Saturday, January 9, 2010

Can Lego Games Ruin Relationships?: Playing With Others When Others Are Your Girlfriend

Is it just me or does Lego Batman have a HUGE head?Sorry I’m late guys, I’ve been playing multiplayer New Super Mario Bros Wii all day. Back to business.

So my boyfriend and I have tossed the idea around of playing a video game together, and the jury is still out.

You have probably reasoned out by now that I have a lot of friends that play video games, most of which are male. To some degree or another, most of my male friends have either found girlfriends who dabble in the genre themselves (even if only to play Pokemon) or convinced said girlfriend to try out a few simple games to ease them in, starting with a gentle multiplayer and working them slowly up from there.

While persuading your girlfriend to participate in Smash Bros Brawl or Halo3 with a bunch of your best gaming buddies isn’t particularly feasible (unless she is, like me, competitive at the former and completely unashamed of how much she sucks at the latter), many of my friends have taken a smarter route and started off small – a Mario Party here, a Mario Kart race there, maybe even a venture into a Wii game or one of the various plastic instrument titles. With just enough patience and some creative subtlety, they’ve found a happy compromise.

But are collaborative games good for your romantic relationship?

I know a couple that is very near and dear to this blog, and it was around this time last year that they started playing the Lego games together. I was living with them at the time. A number of other guys with girlfriends heard about this and were initially quite jealous of the idea. It’s an exciting opportunity– when you and the person you love can enjoy the same social activities and learn to jointly appreciate the same passions. My boyfriend was one of these  jealous individuals, and recently he has been anxiously awaiting the  release of Lego Harry Potter.

Inexperienced, I am tentatively interested in this idea. I like to collaborate, I like to play video games, and it’s fun to play with friends. I would be very much willing to pay for online gaming if I weren’t so picky and miserly. It sounds like it would be fun to tackle adventures, defeat levels, and accomplish goals with a partner. After all, I’ve never felt closer to my friends as I do when I’m playing the New Super Mario Bros Wii with them, even if we did just collectively lose over 20 lives on world 5 level 2.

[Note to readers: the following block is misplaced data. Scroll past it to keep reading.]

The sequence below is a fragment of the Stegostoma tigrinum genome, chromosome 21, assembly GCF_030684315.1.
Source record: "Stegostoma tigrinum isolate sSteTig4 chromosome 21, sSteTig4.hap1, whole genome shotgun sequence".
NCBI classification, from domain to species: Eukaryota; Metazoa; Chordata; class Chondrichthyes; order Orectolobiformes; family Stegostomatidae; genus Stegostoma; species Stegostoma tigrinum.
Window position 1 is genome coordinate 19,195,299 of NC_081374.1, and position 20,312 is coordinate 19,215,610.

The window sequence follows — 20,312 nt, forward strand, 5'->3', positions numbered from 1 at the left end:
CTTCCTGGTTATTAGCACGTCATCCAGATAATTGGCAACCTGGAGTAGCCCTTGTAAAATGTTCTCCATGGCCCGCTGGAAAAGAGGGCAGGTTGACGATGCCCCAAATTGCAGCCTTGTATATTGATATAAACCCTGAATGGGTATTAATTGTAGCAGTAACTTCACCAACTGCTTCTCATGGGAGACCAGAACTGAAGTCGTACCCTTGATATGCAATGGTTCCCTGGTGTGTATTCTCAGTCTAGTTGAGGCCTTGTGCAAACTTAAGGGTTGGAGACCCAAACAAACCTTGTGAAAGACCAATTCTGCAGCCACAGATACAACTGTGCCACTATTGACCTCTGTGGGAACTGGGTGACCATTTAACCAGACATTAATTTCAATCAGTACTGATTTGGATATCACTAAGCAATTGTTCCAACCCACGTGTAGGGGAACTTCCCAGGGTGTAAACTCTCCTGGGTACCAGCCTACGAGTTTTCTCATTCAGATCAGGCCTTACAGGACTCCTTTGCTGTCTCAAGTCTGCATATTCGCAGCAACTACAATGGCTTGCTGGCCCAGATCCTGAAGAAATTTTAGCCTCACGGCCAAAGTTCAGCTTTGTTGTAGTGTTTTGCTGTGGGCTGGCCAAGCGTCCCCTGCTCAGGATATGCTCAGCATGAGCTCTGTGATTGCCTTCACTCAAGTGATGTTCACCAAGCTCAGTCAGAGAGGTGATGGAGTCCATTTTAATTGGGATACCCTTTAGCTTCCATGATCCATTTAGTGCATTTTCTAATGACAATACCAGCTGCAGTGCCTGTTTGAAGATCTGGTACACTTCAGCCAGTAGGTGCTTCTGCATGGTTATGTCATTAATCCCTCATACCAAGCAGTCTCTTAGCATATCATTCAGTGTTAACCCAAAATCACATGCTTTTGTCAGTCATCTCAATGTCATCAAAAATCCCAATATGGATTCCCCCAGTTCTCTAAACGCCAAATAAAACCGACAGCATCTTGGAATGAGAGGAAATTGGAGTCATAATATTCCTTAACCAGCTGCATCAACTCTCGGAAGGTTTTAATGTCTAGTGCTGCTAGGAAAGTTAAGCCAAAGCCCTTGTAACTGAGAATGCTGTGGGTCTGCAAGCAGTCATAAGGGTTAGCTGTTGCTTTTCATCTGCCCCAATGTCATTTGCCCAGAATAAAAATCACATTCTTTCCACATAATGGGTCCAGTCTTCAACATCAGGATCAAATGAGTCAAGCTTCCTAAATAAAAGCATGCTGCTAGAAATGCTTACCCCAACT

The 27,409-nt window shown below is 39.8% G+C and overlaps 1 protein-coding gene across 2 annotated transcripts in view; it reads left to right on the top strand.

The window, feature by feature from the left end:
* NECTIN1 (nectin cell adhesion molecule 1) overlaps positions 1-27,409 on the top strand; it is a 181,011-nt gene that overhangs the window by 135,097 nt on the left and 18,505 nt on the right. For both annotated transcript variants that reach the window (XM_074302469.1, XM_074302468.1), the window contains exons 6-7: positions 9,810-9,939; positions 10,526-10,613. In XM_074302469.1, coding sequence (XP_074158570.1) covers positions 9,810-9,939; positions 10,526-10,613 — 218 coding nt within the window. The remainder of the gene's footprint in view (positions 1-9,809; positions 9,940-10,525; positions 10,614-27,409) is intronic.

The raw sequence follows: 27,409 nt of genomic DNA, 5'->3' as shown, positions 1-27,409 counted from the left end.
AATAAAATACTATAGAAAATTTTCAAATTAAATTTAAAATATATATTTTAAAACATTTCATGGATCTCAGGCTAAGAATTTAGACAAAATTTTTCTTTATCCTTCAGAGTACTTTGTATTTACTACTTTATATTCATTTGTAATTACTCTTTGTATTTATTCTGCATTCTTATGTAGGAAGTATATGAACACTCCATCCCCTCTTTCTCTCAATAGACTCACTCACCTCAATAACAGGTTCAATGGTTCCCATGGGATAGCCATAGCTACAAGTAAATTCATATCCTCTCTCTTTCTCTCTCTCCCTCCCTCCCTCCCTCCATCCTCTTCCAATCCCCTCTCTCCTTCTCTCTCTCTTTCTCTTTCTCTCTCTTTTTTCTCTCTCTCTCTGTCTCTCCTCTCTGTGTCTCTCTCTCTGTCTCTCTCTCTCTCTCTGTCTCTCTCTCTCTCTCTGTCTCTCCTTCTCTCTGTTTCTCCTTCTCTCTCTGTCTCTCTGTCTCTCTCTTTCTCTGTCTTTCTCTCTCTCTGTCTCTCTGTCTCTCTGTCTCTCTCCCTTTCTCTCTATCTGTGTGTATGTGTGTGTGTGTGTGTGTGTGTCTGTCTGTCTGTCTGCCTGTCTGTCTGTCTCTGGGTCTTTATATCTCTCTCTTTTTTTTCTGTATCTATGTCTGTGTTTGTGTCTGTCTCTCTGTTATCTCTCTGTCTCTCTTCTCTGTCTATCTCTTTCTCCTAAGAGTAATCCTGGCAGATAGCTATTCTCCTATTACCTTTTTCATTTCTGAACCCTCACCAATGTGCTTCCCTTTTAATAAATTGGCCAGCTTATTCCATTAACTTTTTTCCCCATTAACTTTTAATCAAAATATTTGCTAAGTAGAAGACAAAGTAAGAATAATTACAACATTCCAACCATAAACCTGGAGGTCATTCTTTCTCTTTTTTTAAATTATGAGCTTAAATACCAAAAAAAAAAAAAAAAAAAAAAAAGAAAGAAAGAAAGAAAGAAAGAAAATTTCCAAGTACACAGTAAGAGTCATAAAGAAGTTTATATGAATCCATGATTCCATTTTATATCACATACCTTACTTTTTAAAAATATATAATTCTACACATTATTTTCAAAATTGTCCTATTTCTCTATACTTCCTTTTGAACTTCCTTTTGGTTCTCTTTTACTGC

But then I started thinking about it a little more, and I became worried. Anything can be a slippery slope when romance enters the equation. My Lego-Game-playing friends did a lot of yelling while they played –  both at each other and at the game – and they always wanted to play, thus the yelling occurred rather frequently.

Inspired, I ran an experiment shortly after I bought a Wii for my pregnant sister and her husband for Christmas. Because I hadn’t bought them any games, we decided to rent a few while I was visiting her, and I tossed Lego Star Wars into the pile. My brother-in-law and sister both love Star Wars. They both love the Wii. I thought it might be a good opportunity for them to strengthen their teamwork efforts in preparation for an arduous and painful labor.

Maybe it was just about their personality types, but they weren’t really interested. My brother-in-law hinted that he enjoyed his video games alone. My sister preferred Mario Kart. When they did attempt to play together, they spent most of the time arguing about how much time should be allotted to figuring out the controls and butting heads when their pacing was different.

My sister and I can play Super Mario Bros together. My friends can all compete against one another without too much animosity. But I wonder if couples can play together in a healthy way? I wonder if collaborative video games are in fact bad for relationships?

Certainly, relationships are complicated entities. Learning how to accept your significant others’ flaws and weaknesses in stride with their good qualities is always a challenge. And no two video gamers are alike or enjoy a game in the same way. Some are platform experts with lots of experience, while others are slower and meticulous, checking every crevice and cranny for secrets. Some  infuriate their partner by completely missing the ledge they were aiming for eighteen thousand times. Constantly re-learning patience and understanding is vital for the survival of a relationship. Do collaborative video games provide useful practice for such real-life challenges, or do they exacerbate differences and elicit unnecessary arguments?

There's a lot of visible tension in this photoIt’s a complicated question, and I would love additional input. Does Lego Batman destroy relationships, or can it heal them? Does Lego Star Wars painfully expose the existing flaws of a relationship or does it strengthen our ability to cope with them? Should I let my boyfriend drag me into Lego Harry Potter or should I just stick with my ol’ standby Mario favorites with my housemates? 

I mean, look at all the resentment that Kazooie has for Banjo, all because they went on an video game adventure together.